Ethereum roadmap and risks

Written: July 2022

Note that since this article was written, Ethereum successfully completed the transition to proof-of-stake consensus on September 15, 2022.


This article is Part 5 of a five-part series that aims to provide an overview of the Ethereum network from an investment perspective. The first part provides some background on the mechanics of Ethereum, and then outlines its general value proposition and competition positioning. The second, third and fourth parts each focus on a key aspect of the ecosystem of applications that may be built on Ethereum, and aim to provide insight with regard to use cases, growth metrics and considerations. The fifth part examines the future of Ethereum from a broader perspective, and includes a discussion of its development roadmap, as well as different types of risks that may be associated with an investment in ether.

Ethereum roadmap

This article aims to provide an overview of some of the key aspects of Ethereum development. It should be noted that what follows is by no means a comprehensive list, and there are several other development projects underway or planned for the future.

The Merge

The Ethereum network is transitioning from PoW consensus to PoS consensus, which is estimated to reduce energy consumption by about 99.95%, and helps prepare the network for future development plans.1 PoS validators will replace the role of PoW miners, and will be responsible for proposing and validating blocks, earning associated rewards. The reward amount generally depends on the proportion of ether staked in the network. A deposit, or “stake,” of 32 ETH is required to become a validator. Validators who behave dishonestly can have their deposit slashed, meaning that they lose some of their staked ether. Sabotaging the network via something called a “51% attack,” which would allow the saboteur to double spend their tokens and violate the integrity of the blockchain, would require the accumulation of more than half of all staked ether.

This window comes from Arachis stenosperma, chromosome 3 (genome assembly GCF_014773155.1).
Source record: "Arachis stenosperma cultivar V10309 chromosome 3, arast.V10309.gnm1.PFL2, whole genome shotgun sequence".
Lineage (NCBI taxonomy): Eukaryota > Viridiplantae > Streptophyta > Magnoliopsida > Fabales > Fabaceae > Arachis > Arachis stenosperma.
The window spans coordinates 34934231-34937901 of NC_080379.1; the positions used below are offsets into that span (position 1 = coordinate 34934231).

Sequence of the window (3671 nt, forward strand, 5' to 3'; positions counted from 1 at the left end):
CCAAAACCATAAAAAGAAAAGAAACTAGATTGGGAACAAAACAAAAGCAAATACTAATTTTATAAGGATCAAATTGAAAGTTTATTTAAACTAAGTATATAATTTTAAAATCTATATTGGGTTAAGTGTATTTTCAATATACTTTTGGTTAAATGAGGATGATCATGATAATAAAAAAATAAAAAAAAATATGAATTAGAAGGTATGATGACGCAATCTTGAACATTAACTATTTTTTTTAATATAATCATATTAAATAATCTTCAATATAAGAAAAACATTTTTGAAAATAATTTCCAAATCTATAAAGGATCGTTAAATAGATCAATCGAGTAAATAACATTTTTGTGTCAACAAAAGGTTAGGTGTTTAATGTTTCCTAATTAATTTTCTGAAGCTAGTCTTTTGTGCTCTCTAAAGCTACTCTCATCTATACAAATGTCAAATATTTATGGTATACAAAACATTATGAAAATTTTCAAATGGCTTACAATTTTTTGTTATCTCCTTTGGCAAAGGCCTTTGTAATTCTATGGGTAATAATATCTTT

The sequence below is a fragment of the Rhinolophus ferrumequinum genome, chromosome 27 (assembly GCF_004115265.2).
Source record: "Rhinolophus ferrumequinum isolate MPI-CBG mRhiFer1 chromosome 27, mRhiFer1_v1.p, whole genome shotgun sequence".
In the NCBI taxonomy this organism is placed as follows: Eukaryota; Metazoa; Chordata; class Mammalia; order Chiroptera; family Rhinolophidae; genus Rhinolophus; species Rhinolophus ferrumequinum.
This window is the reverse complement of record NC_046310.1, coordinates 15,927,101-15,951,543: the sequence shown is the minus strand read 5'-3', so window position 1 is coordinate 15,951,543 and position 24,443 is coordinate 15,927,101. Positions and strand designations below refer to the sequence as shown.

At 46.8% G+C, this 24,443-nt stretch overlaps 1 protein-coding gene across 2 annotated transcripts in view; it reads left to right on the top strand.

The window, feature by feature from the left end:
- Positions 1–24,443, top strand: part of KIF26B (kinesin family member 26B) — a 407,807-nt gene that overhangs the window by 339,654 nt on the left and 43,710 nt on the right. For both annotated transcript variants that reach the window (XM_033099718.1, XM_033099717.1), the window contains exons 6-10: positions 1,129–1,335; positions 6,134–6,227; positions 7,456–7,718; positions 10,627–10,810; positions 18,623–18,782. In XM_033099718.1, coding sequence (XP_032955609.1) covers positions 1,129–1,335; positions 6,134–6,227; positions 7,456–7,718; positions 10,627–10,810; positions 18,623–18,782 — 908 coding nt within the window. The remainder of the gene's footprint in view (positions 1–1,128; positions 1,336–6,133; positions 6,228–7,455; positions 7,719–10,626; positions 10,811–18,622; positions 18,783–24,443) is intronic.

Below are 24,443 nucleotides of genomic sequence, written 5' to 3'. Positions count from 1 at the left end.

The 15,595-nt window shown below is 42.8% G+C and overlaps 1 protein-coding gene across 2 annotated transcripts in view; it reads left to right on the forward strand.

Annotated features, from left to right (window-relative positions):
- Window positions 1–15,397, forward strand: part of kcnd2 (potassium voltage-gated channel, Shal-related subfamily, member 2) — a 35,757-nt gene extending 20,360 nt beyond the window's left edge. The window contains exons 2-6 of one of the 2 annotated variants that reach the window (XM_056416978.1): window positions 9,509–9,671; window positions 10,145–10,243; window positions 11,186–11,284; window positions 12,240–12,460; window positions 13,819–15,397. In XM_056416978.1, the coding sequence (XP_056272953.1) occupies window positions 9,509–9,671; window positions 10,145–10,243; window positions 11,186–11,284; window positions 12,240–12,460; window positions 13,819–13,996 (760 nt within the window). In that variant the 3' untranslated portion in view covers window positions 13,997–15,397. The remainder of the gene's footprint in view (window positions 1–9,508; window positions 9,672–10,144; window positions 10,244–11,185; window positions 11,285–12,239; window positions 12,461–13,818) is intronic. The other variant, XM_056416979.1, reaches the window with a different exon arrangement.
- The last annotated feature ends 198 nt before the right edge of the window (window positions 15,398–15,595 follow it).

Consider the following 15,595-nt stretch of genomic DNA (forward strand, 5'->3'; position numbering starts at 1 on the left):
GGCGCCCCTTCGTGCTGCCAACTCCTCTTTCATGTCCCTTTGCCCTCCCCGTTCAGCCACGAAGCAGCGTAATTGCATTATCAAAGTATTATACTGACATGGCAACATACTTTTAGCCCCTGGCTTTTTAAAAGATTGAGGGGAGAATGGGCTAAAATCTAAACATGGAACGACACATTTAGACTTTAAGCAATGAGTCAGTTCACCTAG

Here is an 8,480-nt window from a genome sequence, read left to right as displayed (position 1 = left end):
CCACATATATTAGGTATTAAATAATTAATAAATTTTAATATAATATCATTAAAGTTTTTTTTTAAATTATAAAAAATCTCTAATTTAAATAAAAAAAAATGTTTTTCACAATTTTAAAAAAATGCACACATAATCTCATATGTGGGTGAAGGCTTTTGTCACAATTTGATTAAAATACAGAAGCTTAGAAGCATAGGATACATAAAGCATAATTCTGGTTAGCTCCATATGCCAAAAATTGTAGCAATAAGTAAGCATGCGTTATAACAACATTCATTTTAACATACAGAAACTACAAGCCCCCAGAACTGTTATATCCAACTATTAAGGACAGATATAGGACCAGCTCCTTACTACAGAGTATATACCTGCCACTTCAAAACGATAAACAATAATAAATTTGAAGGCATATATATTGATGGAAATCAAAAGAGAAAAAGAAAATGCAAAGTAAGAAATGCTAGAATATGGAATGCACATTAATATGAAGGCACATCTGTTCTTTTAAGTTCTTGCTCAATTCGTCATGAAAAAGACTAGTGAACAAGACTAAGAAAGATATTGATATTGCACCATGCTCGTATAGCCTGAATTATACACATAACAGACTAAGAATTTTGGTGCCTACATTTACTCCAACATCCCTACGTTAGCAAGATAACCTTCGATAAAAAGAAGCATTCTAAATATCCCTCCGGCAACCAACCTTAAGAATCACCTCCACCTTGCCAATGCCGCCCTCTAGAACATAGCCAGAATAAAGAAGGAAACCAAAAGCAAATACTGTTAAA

The transition process to PoS began with the launch of the Beacon Chain in December 2020. The Beacon Chain refers to the PoS consensus layer that currently runs in parallel with the main Ethereum blockchain. Staking is already live, with about 10% of total ether supply currently staked.2 “The Merge,” which refers to the event that would complete the PoS transition, would join the existing execution layer of Ethereum with the Beacon Chain, such that Ethereum will continue as a PoS blockchain.

Ethereum’s transition to PoS is a complex process, and would be the first transition of this type on such a large scale. Therefore, extensive testing needs to be performed to ensure that everything works correctly, which is why the Merge has taken so long to implement. Over the past few months, significant progress has been made, with public test networks having successfully made the transition to PoS (e.g., Ropsten in June, and Sepolia in July). These test network transitions serve as “dress rehearsals” for the actual Merge event. The third and final public testnet to undergo the transition before the main network does so will be the Goerli testnet.

Becoming a validator

As discussed, 32 ETH is required to become a validator, which may be prohibitively expensive to acquire for some people. In addition, running a validator node requires sufficient hardware and connectivity, as well as a certain degree of technical expertise. Finally, locking up ether as stake would prevent the use of that ether elsewhere.

To address these issues, there are staking service providers available for those who do not wish to run a validator node themselves. There are also pooled staking services for users who do not have or feel comfortable staking 32 ETH. Many pooling solutions also offer “liquid staking,” which involves the issuance of tokens representing staked ETH that users can then use elsewhere. One such liquid staking solution, Lido, currently accounts for about a third of total ether deposited as stake,3 which may lead to risks associated with centralization (see Risks section below).